Keeping up with dizzying speed of change
Ashford is one of those towns that can alter overnight – or so it seems
There are parts of our town that many of us visit frequently or on a day-today basis, but there are other areas that alter dramatically, leaving us shocked when visiting them after a long period of not venturing there at all.
It can be said that in recent times, the town has changed at a great pace, leaving some confused and lost. Expansion at Ashford continues fourfold, and while the authorities may be ecstatic over these changes, long-term residents hanker after the old market town where they grew up.
As a historian, I am indebted to those who had the foresight to photograph the town in days gone by.
Even pictures of the town’s obscurities exist.
Pictures are always enlightening and often settle queries and arguments, particularly when the building or place in question is no longer there.
With many towns, pictures of obscurities can be thin on the ground, but my personal archive of more than 200,000 images contains most areas of Ashford over the decades.
I have been collecting pictures and photographing the town since 1984, so always get particularly excited when I acquire pictures I haven’t seen before.
You can often guarantee identification, even with pictures of areas where the buildings or subjects have altered dramatically or disappeared completely.
This week, Remember When looks at a mixed bag of pictures, showing some of the sights of the town that have changed before our very eyes.
Do you have any photographs or slides that you would be willing to loan me, to enable them to be scanned for possible feature in the Kentish Express?
Please don’t delay, get in touch!
Write to me: Steve Salter, Kentish Express Remember When, 34-36 North Street, Ashford, Kent TN24 8JR.
E-mail me: rememberwhen_ firstname.lastname@example.org
Follow me on Twitter @ SteveKMAshford
Alternatively, you can also leave a telephone message for me by calling (01233) 623232 and providing brief contact details.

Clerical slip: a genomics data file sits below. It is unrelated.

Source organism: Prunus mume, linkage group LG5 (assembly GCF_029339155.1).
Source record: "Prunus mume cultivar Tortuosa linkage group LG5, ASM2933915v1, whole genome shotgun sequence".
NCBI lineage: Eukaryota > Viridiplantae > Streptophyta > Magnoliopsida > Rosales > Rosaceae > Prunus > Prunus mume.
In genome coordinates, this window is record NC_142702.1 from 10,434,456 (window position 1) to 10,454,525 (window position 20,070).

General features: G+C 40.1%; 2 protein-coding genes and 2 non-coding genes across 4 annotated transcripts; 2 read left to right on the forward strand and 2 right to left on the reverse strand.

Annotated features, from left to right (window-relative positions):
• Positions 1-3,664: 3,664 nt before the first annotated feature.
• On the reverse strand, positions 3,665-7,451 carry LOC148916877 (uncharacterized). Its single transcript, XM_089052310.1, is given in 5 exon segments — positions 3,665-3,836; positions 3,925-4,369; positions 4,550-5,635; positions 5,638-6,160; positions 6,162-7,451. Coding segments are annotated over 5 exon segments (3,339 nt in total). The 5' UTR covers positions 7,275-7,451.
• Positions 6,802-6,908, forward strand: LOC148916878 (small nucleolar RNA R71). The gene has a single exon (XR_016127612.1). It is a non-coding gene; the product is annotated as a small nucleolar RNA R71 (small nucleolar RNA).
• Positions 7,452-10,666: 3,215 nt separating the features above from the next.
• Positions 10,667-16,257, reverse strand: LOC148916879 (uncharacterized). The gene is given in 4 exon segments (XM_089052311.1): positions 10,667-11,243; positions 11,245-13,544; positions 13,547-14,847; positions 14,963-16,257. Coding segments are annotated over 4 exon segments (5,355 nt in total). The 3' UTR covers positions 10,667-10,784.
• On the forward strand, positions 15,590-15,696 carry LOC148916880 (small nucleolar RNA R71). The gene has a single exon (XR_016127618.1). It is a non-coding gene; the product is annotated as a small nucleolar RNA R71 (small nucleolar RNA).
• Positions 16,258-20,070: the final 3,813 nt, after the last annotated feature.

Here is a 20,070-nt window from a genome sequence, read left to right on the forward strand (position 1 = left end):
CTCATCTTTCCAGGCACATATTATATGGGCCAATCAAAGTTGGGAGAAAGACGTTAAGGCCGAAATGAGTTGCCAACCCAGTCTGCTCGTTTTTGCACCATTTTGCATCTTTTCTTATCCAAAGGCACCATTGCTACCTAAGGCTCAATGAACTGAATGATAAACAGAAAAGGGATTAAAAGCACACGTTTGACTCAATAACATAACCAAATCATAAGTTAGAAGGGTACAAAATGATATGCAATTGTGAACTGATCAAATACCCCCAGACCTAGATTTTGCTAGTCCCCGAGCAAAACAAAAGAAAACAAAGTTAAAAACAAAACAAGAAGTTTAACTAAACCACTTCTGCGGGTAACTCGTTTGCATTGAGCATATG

Bad Munstereifel Road, 1984. Here we can see the beginnings of the Ashford Business Park – a continuing source of concerns over road safety – between Willesborough and Sevington. The picture shows Barrey Road, Church Road and Foster Road, with the classic line to the coast running from left to right. Almost 30 years after its creation, the dangerous junction has yet again become subject of a petition to make it safer. It was bad enough all those years ago, when the road was completed. Now, with even more cars on the road and shops to choose from, the junction is a death trap waiting to happen.
Wallis Road, 1978. The long-forgotten offices and works of Mid Kent Water can be seen in this rare view of the area situated behind the lower section of Hythe Road. The former works site is now home to new housing that also includes neighbouring Gordon Close.
Beaver Road, 1978. A splendid aerial view showing a largely altered area of the town, many years before Ashford International Station was built. Newtown Road still exists in this view, as does the old cinema at the corner of Newtown and Beaver Roads, the sorting office in the former Drill Hall, Kwik Fit Euro, the old Beaver Road School and the one-time Victoria Hotel, Butchers Hotel and row of shops and dwellings.